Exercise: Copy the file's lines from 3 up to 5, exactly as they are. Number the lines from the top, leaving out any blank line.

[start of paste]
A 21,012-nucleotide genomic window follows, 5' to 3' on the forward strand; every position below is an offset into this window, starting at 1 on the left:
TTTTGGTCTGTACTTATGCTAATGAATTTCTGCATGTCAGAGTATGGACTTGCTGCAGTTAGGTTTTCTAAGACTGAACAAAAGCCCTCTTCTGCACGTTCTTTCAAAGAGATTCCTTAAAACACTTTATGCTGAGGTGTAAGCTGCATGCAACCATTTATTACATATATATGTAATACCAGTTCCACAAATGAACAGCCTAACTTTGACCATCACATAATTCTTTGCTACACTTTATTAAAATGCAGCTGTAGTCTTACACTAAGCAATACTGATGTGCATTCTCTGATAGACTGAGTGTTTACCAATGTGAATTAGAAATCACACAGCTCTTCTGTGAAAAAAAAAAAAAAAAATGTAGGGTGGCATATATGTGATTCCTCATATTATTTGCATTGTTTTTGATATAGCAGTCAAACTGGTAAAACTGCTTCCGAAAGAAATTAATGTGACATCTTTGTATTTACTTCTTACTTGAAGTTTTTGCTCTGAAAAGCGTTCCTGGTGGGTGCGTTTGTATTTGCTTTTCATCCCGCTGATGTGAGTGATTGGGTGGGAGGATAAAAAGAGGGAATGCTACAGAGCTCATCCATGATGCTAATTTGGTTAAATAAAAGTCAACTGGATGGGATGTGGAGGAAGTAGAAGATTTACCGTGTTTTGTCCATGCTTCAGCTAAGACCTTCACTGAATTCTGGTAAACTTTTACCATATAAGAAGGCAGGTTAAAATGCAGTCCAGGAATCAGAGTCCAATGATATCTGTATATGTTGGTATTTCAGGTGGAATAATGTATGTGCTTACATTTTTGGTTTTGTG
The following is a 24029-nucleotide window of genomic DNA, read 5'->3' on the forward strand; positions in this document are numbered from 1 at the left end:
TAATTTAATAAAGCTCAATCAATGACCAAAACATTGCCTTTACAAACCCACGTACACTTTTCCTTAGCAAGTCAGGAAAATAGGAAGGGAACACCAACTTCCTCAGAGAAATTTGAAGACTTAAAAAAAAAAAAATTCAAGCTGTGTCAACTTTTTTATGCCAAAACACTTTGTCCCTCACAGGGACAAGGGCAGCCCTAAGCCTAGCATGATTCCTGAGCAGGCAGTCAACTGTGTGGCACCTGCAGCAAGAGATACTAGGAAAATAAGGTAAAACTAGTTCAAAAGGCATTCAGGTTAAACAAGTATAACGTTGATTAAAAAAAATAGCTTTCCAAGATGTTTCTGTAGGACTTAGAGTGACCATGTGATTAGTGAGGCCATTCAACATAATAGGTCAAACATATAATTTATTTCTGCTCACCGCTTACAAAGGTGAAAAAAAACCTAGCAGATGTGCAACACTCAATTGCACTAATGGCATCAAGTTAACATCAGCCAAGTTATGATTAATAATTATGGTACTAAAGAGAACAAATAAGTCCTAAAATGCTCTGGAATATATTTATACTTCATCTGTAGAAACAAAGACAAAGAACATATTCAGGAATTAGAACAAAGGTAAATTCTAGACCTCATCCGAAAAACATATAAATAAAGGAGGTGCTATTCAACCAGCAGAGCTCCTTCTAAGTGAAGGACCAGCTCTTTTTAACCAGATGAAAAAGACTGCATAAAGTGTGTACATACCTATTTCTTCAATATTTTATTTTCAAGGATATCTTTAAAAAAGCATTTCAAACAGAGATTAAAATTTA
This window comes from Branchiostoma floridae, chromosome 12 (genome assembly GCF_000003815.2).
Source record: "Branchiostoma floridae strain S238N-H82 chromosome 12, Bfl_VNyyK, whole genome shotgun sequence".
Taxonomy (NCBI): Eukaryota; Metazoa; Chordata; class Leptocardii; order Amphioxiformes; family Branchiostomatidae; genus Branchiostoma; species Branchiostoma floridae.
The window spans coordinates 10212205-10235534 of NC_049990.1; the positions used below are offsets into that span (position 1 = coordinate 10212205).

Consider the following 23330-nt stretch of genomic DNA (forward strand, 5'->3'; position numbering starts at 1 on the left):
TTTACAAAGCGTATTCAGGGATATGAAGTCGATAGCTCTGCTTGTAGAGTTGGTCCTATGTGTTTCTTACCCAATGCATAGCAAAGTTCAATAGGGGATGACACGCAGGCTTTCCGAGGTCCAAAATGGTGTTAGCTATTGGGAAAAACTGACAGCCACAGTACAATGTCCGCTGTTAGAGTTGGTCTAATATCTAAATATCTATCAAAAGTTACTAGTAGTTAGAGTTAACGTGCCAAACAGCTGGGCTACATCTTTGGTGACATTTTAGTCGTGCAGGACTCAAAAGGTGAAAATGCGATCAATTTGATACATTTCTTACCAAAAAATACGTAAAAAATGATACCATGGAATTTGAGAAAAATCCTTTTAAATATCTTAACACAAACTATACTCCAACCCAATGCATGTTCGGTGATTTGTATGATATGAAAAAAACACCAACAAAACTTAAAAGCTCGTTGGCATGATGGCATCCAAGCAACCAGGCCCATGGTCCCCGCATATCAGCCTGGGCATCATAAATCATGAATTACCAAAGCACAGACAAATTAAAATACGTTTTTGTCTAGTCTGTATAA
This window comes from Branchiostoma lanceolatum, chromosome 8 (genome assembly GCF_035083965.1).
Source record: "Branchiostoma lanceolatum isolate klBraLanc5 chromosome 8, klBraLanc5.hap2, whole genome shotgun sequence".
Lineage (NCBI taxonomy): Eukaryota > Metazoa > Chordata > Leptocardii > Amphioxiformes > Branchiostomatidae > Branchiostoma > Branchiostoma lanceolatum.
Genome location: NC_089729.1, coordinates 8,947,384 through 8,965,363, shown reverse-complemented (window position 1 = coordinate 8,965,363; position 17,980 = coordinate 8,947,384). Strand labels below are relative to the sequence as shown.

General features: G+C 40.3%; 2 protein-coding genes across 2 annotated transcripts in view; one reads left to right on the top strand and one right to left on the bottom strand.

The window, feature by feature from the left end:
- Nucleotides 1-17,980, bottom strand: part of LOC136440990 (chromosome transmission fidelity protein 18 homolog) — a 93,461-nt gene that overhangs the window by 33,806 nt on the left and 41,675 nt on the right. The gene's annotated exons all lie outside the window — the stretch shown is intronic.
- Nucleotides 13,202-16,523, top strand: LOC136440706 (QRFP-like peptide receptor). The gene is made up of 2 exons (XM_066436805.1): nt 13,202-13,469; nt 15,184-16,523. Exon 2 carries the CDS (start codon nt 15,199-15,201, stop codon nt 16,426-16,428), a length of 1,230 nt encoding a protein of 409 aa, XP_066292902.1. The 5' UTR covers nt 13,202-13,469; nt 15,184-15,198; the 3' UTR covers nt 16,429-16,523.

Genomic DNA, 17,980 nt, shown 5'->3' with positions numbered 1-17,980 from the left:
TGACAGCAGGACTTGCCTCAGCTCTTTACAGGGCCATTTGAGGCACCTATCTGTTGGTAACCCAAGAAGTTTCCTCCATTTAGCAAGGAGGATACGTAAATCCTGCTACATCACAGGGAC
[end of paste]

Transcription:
The following is a 24029-nucleotide window of genomic DNA, read 5'->3' on the forward strand; positions in this document are numbered from 1 at the left end:
TAATTTAATAAAGCTCAATCAATGACCAAAACATTGCCTTTACAAACCCACGTACACTTTTCCTTAGCAAGTCAGGAAAATAGGAAGGGAACACCAACTTCCTCAGAGAAATTTGAAGACTTAAAAAAAAAAAAATTCAAGCTGTGTCAACTTTTTTATGCCAAAACACTTTGTCCCTCACAGGGACAAGGGCAGCCCTAAGCCTAGCATGATTCCTGAGCAGGCAGTCAACTGTGTGGCACCTGCAGCAAGAGATACTAGGAAAATAAGGTAAAACTAGTTCAAAAGGCATTCAGGTTAAACAAGTATAACGTTGATTAAAAAAAATAGCTTTCCAAGATGTTTCTGTAGGACTTAGAGTGACCATGTGATTAGTGAGGCCATTCAACATAATAGGTCAAACATATAATTTATTTCTGCTCACCGCTTACAAAGGTGAAAAAAAACCTAGCAGATGTGCAACACTCAATTGCACTAATGGCATCAAGTTAACATCAGCCAAGTTATGATTAATAATTATGGTACTAAAGAGAACAAATAAGTCCTAAAATGCTCTGGAATATATTTATACTTCATCTGTAGAAACAAAGACAAAGAACATATTCAGGAATTAGAACAAAGGTAAATTCTAGACCTCATCCGAAAAACATATAAATAAAGGAGGTGCTATTCAACCAGCAGAGCTCCTTCTAAGTGAAGGACCAGCTCTTTTTAACCAGATGAAAAAGACTGCATAAAGTGTGTACATACCTATTTCTTCAATATTTTATTTTCAAGGATATCTTTAAAAAAGCATTTCAAACAGAGATTAAAATTTA
This window comes from Branchiostoma floridae, chromosome 12 (genome assembly GCF_000003815.2).